It’s far from perfect, but this gives us our first crack at shaping time to comprehend as something experimental, rather than purely hypothetical.  Let’s take a look at how to do this using NDepend in Visual Studio.  Recall all the way back in the second post in this series that I defined a metric for time to comprehend.  It was essentially a placeholder for the concept, pending experimental results.

All we’re doing is setting the unit we’ve defined, “Seconds,” equal to the number of lines of code in a method.  But hey, now that we’ve got some actual data, let’s go with it!  The code for this metric now looks like this.

I’ve spread on multiple lines for the sake of readability and with a nod to the notion that this will grow as time goes by. Also to note is that I’ve included, for now, the number of logical lines of code as a handy reference point.

Exploring CQLinq Functionality

This is all fine, but it’s a little hard to read.  As long as we’re here, let’s do a brief foray into NDepend’s functionality.  I’m talking specifically about CQLinq syntax.  If you’re going to get as much mileage as humanly possible out of this tool, you need to become familiar with CQLinq.  It’s what will let you define your own custom ways of looking at and reasoning about your code.

I’ve  made no secret that I prefer fluent/expression Linq syntax over the operator syntax, but there are times when the former isn’t your best bet.  This is one of those times, because I want to take advantage of the “let” keyword to define some things up front for readability.  Here’s the metric converted to the operator syntax.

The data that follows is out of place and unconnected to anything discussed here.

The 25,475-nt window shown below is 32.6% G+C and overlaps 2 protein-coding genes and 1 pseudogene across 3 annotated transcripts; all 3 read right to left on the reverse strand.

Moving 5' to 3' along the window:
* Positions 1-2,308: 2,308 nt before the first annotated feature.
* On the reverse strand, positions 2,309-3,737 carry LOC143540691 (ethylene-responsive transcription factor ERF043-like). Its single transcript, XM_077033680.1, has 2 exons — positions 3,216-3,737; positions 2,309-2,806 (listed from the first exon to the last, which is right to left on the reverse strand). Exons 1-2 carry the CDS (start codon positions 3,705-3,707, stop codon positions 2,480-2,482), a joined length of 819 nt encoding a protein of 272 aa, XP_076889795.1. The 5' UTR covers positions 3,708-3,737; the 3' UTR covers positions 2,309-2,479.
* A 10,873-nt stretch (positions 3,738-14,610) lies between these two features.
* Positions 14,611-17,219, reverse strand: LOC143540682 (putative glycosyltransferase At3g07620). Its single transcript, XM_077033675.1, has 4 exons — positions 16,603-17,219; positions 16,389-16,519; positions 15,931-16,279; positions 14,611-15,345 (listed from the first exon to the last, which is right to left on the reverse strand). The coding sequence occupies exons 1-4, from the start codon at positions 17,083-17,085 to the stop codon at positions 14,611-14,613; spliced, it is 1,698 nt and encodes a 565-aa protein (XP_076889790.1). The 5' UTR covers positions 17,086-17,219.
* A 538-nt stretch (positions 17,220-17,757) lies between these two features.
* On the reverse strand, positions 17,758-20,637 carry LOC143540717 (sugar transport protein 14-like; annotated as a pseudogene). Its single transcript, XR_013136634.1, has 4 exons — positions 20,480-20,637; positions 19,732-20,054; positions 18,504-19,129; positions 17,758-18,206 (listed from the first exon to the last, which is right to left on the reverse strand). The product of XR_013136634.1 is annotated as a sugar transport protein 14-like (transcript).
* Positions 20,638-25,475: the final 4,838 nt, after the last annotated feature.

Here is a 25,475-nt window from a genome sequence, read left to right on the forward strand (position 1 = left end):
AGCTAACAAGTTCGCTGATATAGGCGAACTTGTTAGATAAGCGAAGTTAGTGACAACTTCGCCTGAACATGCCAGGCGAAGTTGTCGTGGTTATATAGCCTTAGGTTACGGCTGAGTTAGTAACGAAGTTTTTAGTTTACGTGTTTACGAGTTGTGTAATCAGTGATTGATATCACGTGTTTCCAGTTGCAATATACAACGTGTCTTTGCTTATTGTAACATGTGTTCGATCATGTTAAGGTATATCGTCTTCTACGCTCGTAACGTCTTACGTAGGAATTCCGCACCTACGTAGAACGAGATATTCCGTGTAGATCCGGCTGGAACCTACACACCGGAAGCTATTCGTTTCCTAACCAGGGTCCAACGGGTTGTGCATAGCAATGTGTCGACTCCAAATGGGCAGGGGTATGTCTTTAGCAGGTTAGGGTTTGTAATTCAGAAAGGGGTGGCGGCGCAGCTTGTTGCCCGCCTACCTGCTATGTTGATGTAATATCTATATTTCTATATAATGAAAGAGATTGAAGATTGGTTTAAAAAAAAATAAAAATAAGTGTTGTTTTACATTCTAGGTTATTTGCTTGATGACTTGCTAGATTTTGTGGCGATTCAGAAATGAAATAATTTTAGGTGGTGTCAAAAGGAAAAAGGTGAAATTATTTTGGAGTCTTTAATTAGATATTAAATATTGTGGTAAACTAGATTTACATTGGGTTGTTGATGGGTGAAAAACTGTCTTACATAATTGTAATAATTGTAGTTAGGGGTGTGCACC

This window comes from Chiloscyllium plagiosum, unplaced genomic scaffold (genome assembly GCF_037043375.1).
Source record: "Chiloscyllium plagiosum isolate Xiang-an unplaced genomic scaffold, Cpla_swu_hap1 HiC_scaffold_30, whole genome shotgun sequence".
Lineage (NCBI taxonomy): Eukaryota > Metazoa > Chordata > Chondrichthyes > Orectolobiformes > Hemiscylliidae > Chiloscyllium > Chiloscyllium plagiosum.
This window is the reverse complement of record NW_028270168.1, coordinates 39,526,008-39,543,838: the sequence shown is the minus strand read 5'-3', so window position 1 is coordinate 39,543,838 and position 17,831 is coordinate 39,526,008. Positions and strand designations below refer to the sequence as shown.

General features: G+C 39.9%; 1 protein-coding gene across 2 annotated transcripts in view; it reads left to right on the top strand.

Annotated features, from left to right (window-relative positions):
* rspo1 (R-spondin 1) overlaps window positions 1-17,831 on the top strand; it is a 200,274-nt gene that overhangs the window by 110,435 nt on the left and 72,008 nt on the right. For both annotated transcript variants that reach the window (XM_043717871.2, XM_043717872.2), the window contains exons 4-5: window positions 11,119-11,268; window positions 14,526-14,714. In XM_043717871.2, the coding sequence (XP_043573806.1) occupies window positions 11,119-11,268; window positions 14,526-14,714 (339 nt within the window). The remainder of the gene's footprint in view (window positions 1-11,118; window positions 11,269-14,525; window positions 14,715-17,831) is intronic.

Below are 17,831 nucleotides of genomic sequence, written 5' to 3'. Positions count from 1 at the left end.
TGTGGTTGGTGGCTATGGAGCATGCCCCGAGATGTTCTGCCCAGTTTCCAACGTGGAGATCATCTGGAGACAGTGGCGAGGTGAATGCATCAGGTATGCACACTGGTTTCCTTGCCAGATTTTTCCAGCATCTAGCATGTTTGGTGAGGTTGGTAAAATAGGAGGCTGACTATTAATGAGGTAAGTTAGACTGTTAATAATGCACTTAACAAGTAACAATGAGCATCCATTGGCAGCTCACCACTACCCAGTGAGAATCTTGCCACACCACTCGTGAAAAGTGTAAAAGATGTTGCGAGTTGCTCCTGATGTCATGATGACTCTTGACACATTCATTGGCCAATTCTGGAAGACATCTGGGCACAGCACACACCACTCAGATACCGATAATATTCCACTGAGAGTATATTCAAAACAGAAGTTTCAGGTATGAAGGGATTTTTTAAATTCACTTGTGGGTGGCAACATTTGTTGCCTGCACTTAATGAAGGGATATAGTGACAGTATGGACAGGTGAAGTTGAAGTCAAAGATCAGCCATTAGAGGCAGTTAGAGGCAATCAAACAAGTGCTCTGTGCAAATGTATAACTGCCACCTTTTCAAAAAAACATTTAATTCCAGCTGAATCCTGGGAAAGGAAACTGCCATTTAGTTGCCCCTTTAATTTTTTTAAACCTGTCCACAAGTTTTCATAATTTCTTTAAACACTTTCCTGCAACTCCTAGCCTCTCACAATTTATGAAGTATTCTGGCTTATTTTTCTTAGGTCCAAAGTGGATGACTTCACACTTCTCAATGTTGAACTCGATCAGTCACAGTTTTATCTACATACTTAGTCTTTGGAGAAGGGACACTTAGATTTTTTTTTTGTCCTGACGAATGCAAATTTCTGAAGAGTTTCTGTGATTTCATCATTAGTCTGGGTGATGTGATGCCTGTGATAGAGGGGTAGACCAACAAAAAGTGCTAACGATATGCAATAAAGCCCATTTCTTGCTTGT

With that in place, let’s get rid of the cumbersome repetition of “m.NbLinesOfCode” by using the let keyword. And, while we’re at it, let’s give NbLinesOfCode a different name. Here’s what that looks like in CQLinq.

That looks a lot more readable, huh? It’s now something at least resembling the equation pictured above. But there are a few more tweaks we can make here to really clean this thing up, and they just so happen to demonstrate slightly more advanced CQLinq functionality. We’ll use the let keyword to define a function instead of a simple assignment, and then we’ll expand the names out a bit to boot. Here’s the result.

Pretty darned readable, if I do say so myself! It’s particularly nice the way seconds is now expressed — as a function of our LengthFactor equation. As we incorporate more results, this approach will allow this thing to scale better with readability, as you’ll be able to see how each consideration contributes to the seconds.

So, what does it look like? Check it out.

Updated Seconds Metric with CQLinq